Remembering Katherine Johnson, pioneering NASA mathematician

Remembering Katherine Johnson, pioneering NASA mathematician

An icon of human space exploration.

The legacy of Katherine Johnson is one that has directly influenced the world that we know it today. The pioneering woman blazed a trail in not just her field of mathematics, but also in humanity’s quest for space exploration, and that of racial and gender equality. On the 24th of February 2020, Johnson breathed her last breath at the age of 101, after a fruitful life that has forever changed the world.

Photo credit: NASA

Born in 1918 in White Sulphur Springs, West Virginia, Johnson’s list of remarkable feats extend to her childhood, where her brilliance with numbers put her several grades ahead of her age group, and allowed her to be handpicked as one of only three black students to lead the integration of West Virginia State’s graduate school in 1939. But it wasn’t until 1952 that her career at NASA started. She joined the National Advisory Committee for Aeronautics (NACA) as part of the all-black West Area Computing team, but just two weeks into her tenure at Langley was assigned to a project in the Flight Research Division. There, she spent four years analyzing data from flight tests, until 1957 when the Soviet’s Sputnik satellite was launched. Engineers in NACA’s Flight Research Division and the Pilotless Aircraft Research Division formed the core Space Task Group, and Johnson ‘went along with the programme’ as NACA became NASA in 1958.

Her work on trajectory analysis for Alan Shepard’s May 1961 mission Freedom 7, America’s first human spaceflight, was invaluable. She was personally requested by John Glenn to verify the calculations of the then-newly installed electronic computers, which was prone to hiccups, for the Friendship 7 mission in 1962. “If she says they’re good,’” Katherine Johnson remembers the astronaut saying, “then I’m ready to go.”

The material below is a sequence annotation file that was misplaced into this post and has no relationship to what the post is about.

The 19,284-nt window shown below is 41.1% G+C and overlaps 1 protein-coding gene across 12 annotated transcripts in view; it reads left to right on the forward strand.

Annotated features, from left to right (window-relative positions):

Johnson also worked on Project Apollo’s Lunar Module, the Space Shuttle and the Earth Resources Technology Satellite (or Landsat as it is now called). In 2015, Johnson received the Presidential Medal of Freedom, America’s highest civilian honour, from President Barack Obama. Her story was chronicled in the 2016 biography Hidden Figures: The Untold True Story of Four African-American Women who Helped Launch Our Nation into Space by Margot Lee Shetterly which was then turned into a movie that same year.

Former NASA mathematician Katherine Johnson after President Barack Obama presented her with the Presidential Medal of Freedom. Photo Credit: (NASA/Bill Ingalls)

“NASA is deeply saddened by the loss of a leader from our pioneering days, and we send our deepest condolences to the family of Katherine Johnson. Ms. Johnson helped our nation enlarge the frontiers of space even as she made huge strides that also opened doors for women and people of color in the universal human quest to explore space. Her dedication and skill as a mathematician helped put humans on the moon and before that made it possible for our astronauts to take the first steps in space that we now follow on a journey to Mars. Her Presidential Medal of Freedom was a well-deserved recognition,” NASA Administrator Jim Bridenstine says in his statement.

“At NASA we will never forget her courage and leadership and the milestones we could not have reached without her. We will continue building on her legacy and work tirelessly to increase opportunities for everyone who has something to contribute toward the ongoing work of raising the bar of human potential.”

Learn more about Katherine Johnson’s legacy and work at NASA here.

Images: NASA

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